Shear behavior of the sand-concrete interface under cyclic thermal cycles


  • Kexin Yin Department of Civil Engineering, Nanjing University of Aeronautics and Astronautics, Nanjing, China
  • Roxana Vasilescu PINTO SAS, Fougères, France



Energy piles - foundation elements also used as heat exchangers - are subjected to daily and seasonal heating and cooling cycles, which might result in the modification of thermo-mechanical behavior of the soil-pile interface. In order to evaluate the effect of the pile’s geothermal activation on a sand-concrete interface, at laboratory scale, a series of direct shear tests were performed using a device adapted for thermomechanical loading. The constant normal load (CNL) direct shear tests were carried out for three different thermal loading scenarios, i.e., at a constant temperature of 13°C, and for two different cooling-heating (8-18°C) cycles. The volumetric deformation after 10 thermal cycles is evaluated, and the shear results are compared.

A lot of studies [1, 2, 3, 4, 5, 6, 7, 8] have been performed to investigate the thermal effects on the shear behavior of soil-structure interface through direct shear tests. However, in previous studies all the thermal cycles were performed before the shearing phase. Hence, the effect of temperature cycles on the sand-concrete interface after the shear strength has already been mobilized (i.e., interface shear test) has not been well investigated so far. In fact, in real exploitation conditions, the thermal loading is usually added after a part of the mechanical loading or deformation occurred at the soil-pile interface, given the fact that the geothermal exploitation starts only once the building is in operation. To better understand the effects of thermal cycles on the shear properties of sand-concrete energy piles interface after a prior shear phase, a series of interface direct shear tests were performed in laboratory: (1) Reference Test (RT), shearing under constant temperature of 13°C (undisturbed soil temperature below 5 m in the Parisian region, France); (2) Cyclic Test 1 (CT-1), displacement controlled shearing under constant temperature (13°C), 10 thermal cycles (8 to 18°C), finally displacement-controlled shearing until the constant volume state was generated; (3) Cyclic Test 2 (CT-2), shearing to 1/2 of the residual shear strength, 10 thermal cycles (8 to 18°C), finally displacement-controlled shearing until the constant volume state was generated (CT-2 test). The monotonic displacement-controlled direct shear tests were conducted under constant normal stresses equal to 50 kPa, 100kPa and 150kPa that correspond to the typical normal effective stresses acting on the soil-pile interface at different depths.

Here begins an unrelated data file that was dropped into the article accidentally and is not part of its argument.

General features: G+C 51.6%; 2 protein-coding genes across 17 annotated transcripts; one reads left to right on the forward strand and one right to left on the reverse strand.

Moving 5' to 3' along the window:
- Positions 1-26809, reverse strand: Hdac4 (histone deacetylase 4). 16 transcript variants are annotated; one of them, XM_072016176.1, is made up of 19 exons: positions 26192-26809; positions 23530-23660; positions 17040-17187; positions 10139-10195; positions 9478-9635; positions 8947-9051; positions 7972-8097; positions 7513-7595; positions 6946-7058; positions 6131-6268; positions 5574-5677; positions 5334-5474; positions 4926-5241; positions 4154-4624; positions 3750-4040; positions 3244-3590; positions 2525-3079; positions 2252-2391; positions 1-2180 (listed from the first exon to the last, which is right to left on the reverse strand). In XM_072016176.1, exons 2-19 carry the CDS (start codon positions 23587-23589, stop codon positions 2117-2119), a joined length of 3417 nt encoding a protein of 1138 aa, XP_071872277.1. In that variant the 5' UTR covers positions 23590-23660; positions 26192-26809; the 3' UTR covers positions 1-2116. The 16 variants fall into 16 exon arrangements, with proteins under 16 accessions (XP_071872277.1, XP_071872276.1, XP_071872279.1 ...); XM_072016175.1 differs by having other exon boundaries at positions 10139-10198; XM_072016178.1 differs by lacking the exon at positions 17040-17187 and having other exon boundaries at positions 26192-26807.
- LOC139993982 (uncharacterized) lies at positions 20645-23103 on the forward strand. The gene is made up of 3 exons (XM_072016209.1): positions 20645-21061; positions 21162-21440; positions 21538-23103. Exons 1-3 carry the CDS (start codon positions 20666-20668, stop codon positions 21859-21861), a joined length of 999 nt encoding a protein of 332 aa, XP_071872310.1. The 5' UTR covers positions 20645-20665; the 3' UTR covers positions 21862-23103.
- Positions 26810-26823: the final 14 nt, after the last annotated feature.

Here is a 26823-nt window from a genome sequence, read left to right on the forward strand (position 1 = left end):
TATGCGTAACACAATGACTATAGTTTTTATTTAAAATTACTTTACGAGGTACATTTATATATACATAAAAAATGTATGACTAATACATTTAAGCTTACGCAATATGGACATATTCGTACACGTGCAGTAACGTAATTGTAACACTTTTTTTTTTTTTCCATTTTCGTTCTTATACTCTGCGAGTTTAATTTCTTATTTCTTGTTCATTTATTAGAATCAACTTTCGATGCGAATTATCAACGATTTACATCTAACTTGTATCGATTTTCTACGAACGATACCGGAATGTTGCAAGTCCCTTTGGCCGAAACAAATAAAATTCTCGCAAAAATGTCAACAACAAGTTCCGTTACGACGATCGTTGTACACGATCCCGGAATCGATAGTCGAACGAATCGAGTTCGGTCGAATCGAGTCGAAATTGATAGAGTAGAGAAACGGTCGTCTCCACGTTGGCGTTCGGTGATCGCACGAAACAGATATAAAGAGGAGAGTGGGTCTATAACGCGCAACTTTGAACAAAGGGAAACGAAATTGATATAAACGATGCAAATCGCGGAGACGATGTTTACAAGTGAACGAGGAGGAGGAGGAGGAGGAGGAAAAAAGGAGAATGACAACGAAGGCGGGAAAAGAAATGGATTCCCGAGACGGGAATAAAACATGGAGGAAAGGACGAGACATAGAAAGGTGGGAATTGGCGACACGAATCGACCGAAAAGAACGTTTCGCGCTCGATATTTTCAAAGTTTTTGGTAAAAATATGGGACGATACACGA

Figure 1 presents the volumetric strain (εv) during the thermal cycles of CT-1 and CT-2. The sand samples are characterized by a contractive behavior during each heating phase and followed by an expansive behavior at the high temperature of 18°C. The samples continue to expand in the next cooling phase, then they start to contract when the low temperature of 8°C is constant. The volumetric strain changes are attributed to the thermal-induced particle rearrangement during the heating-cooling cycles. After the 10 thermal cycles, the sand samples show an overall contractive response. The thermal cycles induce more vertical strain on the samples of CT-2 than CT-1 (see Figure 1). The possible reason is that shearing to 1/2 residual shear strength develops more unstable particle rearrangement in CT-2 samples than shearing to the residual shear strength in CT-1 samples.

The peak and residual interface friction angles of CT-1 and CT-2 after the 10 cyclic thermal cycles are compared with RT in Table 1. The peak interface friction angle of CT-1 is 28.9°, 0.6° lower than the one of RT (29.5°). Whereas a higher peak interface friction angle is mobilized in CT-2 (31.7°). CT-1 is characterized with a residual interface friction angle of 27.9°, which is 0.5° lower than the 28.4° of RT. However, the difference of residual interface friction angles between CT-2 (28.5°) and RT (28.4°) is only 0.1°. To conclude, the effect of the 10 cyclic thermal cycles on the sand-concrete interface is quite limited, it slightly decreases the peak as well as residual interface friction angles of CT-1 and increases these of CT-2.




How to Cite

Yin, K., & Vasilescu, R. (2023). Shear behavior of the sand-concrete interface under cyclic thermal cycles. Symposium on Energy Geotechnics 2023, 1–2.

Conference Proceedings Volume


Shallow geothermal energy